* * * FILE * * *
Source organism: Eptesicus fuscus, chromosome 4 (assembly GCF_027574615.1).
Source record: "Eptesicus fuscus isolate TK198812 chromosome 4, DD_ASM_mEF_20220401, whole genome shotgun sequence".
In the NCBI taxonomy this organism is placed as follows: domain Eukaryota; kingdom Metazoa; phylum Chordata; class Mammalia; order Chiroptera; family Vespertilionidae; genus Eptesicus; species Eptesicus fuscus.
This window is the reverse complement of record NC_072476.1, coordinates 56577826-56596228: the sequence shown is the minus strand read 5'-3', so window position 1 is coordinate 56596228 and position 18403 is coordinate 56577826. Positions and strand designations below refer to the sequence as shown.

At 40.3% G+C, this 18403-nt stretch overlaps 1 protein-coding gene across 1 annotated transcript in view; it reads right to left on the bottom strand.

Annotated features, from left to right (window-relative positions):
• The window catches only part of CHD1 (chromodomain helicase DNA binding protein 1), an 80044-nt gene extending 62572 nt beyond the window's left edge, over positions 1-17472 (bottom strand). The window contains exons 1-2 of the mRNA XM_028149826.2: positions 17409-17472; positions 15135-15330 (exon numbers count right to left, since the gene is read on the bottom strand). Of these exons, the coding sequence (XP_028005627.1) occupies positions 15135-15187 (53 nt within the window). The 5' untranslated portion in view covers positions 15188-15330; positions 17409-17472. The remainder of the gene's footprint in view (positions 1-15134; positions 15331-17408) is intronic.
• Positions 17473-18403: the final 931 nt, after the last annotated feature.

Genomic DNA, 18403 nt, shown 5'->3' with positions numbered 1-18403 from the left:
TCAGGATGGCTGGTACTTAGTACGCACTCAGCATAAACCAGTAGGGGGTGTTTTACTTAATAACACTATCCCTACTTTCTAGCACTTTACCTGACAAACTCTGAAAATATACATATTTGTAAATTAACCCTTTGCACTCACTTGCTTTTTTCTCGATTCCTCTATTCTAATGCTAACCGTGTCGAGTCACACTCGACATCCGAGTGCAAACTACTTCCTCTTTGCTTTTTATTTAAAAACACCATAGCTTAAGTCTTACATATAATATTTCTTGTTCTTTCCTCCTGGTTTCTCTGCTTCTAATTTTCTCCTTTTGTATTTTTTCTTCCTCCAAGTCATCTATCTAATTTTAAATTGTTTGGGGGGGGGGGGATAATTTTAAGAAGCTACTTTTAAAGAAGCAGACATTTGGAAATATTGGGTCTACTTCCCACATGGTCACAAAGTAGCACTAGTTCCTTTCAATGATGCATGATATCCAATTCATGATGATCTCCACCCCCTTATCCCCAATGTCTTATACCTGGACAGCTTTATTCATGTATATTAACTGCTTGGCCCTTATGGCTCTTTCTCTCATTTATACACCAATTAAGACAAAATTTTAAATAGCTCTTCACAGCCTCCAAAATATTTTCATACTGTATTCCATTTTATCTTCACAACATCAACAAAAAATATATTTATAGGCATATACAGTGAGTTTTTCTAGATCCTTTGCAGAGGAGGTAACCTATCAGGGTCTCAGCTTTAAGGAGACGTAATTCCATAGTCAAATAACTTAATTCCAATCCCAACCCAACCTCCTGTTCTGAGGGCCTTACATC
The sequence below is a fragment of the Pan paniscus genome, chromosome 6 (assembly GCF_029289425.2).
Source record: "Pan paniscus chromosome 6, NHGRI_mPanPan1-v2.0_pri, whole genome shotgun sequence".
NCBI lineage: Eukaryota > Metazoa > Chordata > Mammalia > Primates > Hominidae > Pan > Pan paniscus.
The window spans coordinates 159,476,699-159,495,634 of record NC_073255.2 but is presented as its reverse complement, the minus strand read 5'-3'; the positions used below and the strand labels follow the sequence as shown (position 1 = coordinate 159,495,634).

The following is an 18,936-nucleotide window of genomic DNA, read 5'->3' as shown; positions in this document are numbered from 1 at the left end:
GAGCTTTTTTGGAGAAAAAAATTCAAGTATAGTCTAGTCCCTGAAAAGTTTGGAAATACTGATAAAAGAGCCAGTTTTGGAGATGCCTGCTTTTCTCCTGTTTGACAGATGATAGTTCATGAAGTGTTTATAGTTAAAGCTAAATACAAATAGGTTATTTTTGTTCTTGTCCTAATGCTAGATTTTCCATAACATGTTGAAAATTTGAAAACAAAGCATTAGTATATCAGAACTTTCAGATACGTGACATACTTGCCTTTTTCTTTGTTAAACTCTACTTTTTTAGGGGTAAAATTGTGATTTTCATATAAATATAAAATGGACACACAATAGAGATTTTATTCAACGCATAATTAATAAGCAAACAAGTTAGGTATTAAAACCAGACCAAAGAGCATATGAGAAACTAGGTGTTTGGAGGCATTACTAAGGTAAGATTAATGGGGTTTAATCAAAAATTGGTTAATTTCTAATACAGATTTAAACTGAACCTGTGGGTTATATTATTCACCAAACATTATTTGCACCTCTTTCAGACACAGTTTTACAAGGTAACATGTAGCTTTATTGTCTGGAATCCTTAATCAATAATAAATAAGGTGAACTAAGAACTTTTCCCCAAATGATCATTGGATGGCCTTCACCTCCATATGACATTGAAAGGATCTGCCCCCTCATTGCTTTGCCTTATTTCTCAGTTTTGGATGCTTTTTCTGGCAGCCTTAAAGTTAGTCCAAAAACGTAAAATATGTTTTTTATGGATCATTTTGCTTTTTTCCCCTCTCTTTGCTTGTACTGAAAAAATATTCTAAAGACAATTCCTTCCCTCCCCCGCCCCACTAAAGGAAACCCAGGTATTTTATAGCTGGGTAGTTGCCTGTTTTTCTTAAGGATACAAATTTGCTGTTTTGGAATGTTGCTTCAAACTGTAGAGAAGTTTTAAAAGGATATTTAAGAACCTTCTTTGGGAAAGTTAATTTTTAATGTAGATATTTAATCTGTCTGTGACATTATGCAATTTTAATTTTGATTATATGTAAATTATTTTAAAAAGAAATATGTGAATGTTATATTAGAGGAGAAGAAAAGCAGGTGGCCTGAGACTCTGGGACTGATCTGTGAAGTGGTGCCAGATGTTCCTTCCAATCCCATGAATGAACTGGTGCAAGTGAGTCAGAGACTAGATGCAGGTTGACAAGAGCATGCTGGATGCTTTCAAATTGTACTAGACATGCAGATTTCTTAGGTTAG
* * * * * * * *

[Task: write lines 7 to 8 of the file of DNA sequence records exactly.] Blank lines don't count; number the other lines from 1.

• The window catches only part of CHD1 (chromodomain helicase DNA binding protein 1), an 80044-nt gene extending 62572 nt beyond the window's left edge, over positions 1-17472 (bottom strand). The window contains exons 1-2 of the mRNA XM_028149826.2: positions 17409-17472; positions 15135-15330 (exon numbers count right to left, since the gene is read on the bottom strand). Of these exons, the coding sequence (XP_028005627.1) occupies positions 15135-15187 (53 nt within the window). The 5' untranslated portion in view covers positions 15188-15330; positions 17409-17472. The remainder of the gene's footprint in view (positions 1-15134; positions 15331-17408) is intronic.
• Positions 17473-18403: the final 931 nt, after the last annotated feature.